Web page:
I had heard walking and hiking was good for labor so, with that off my list, I did what else I had heard was good for labor. I rested, watched a movie and napped. Then a new mama came by with some food, and her very own 4 month old dark-haired baby girl. Was the  baby there? I can’t really say I recall. The food I recall well. It was “chinese rice”, likely some leftover rice with an egg stirred into it along with some soy sauce. Scratch that, it must have been Bragg’s. You know we are talking about Amherst counterculture when Bragg’s enters a birth story.

It was now getting dark, and all the visitors but my partner’s best friend had gone, to the great stir-fry beyond. Or to Northampton. Same thing.

Finally, things started getting pacey. To the bathroom, to the bed. To the yoga ball, to the bed. To the yoga ball on the bed.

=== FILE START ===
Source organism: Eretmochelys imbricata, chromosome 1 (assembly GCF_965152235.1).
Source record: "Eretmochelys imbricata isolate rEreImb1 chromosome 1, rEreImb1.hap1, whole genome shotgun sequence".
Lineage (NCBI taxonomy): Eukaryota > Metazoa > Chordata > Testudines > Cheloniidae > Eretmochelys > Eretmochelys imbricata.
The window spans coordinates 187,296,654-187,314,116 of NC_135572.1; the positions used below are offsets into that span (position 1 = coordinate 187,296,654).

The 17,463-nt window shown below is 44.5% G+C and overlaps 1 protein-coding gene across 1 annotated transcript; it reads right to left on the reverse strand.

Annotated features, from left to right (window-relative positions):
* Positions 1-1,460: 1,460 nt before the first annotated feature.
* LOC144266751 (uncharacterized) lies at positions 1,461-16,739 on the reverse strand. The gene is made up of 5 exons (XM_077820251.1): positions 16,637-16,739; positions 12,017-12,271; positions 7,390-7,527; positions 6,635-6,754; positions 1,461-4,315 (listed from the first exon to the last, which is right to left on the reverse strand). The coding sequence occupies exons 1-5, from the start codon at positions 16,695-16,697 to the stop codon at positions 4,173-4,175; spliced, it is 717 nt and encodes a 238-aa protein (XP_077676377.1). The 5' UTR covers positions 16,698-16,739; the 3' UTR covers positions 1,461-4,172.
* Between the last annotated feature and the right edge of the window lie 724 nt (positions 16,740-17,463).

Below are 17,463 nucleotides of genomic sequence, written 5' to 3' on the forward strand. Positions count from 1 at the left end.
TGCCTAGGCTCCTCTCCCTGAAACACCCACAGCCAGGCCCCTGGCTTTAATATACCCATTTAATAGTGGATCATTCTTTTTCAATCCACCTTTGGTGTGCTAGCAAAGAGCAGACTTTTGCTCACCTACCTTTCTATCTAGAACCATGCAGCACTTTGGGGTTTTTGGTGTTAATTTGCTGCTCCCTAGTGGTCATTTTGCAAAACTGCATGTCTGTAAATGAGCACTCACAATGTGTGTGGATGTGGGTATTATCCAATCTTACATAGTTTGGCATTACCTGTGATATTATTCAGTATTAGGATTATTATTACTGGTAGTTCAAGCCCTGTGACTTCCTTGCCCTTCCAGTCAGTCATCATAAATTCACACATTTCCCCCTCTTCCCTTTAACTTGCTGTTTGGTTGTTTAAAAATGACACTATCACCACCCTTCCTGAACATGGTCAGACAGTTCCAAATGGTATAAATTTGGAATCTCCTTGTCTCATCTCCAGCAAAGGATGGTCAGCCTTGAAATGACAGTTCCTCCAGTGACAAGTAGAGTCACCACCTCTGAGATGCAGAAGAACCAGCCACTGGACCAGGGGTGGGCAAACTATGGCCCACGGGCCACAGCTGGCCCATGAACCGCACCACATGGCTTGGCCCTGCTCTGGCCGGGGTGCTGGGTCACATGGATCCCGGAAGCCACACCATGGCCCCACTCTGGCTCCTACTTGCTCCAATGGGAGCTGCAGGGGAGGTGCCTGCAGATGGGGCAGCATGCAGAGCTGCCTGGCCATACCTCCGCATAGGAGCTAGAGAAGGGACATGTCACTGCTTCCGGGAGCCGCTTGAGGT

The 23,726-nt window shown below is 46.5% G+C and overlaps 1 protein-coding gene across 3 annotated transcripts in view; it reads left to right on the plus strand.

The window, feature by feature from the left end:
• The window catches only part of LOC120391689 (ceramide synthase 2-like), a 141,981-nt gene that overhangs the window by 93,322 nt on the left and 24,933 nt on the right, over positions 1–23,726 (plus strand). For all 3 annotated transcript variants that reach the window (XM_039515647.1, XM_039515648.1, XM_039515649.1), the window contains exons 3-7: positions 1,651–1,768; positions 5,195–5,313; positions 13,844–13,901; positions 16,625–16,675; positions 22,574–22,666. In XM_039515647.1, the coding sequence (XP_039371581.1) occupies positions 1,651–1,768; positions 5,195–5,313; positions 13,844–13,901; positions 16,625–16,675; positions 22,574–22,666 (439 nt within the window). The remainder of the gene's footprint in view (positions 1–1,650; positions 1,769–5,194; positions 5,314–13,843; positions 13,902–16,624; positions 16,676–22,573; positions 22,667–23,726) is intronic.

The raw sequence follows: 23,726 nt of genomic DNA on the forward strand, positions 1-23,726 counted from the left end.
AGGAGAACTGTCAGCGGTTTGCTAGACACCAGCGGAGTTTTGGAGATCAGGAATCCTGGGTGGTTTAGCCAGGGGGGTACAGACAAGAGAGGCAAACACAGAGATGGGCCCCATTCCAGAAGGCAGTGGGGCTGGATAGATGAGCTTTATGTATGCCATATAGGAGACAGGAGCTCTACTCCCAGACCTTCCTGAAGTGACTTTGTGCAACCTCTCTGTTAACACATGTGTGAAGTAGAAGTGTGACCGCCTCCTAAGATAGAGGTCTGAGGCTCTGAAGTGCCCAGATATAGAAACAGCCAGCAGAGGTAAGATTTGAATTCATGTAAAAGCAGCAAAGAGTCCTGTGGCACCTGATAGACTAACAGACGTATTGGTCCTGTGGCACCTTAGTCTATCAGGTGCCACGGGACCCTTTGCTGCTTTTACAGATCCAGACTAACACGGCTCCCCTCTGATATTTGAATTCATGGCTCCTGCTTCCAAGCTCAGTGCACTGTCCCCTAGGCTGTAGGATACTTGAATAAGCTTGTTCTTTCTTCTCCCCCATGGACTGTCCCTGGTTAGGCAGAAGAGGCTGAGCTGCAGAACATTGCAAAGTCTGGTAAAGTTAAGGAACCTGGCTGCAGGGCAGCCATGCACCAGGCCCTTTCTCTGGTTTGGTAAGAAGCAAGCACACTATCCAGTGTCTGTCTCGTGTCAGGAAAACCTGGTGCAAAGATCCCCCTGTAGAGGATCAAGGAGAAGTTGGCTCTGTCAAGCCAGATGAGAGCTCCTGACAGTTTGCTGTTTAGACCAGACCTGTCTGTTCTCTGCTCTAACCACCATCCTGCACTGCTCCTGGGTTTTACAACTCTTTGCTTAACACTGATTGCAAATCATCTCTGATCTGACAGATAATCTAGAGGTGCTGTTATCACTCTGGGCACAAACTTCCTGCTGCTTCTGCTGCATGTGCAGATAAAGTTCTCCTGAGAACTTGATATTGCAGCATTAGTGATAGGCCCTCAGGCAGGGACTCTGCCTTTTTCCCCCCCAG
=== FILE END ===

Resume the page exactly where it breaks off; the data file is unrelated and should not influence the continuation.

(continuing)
My midwife finally came at 8pm. She had called to check on things and was confident that I was able to get to this point on my own. I called her back, asking, “Are you sure?”, more than once.

Was she there, my midwife, when I threw up every bite of food my friend had prepared for me? I don’t recall. I just recall the heaving. By 9pm I was in the zone. Perhaps that euphemism has been used by too many sports figures to be applicable here without corruption. I was beyond help and beyond words. I recall the color yellow vividly. The feeling of being molested, assaulted or sexually tortured casted shadows in my mind. As if I could just say “No” and this shattering pain would stop, this pain that so clearly was not caused by me. It was an hour I spent enveloped inside every dark thing that has ever happened to me.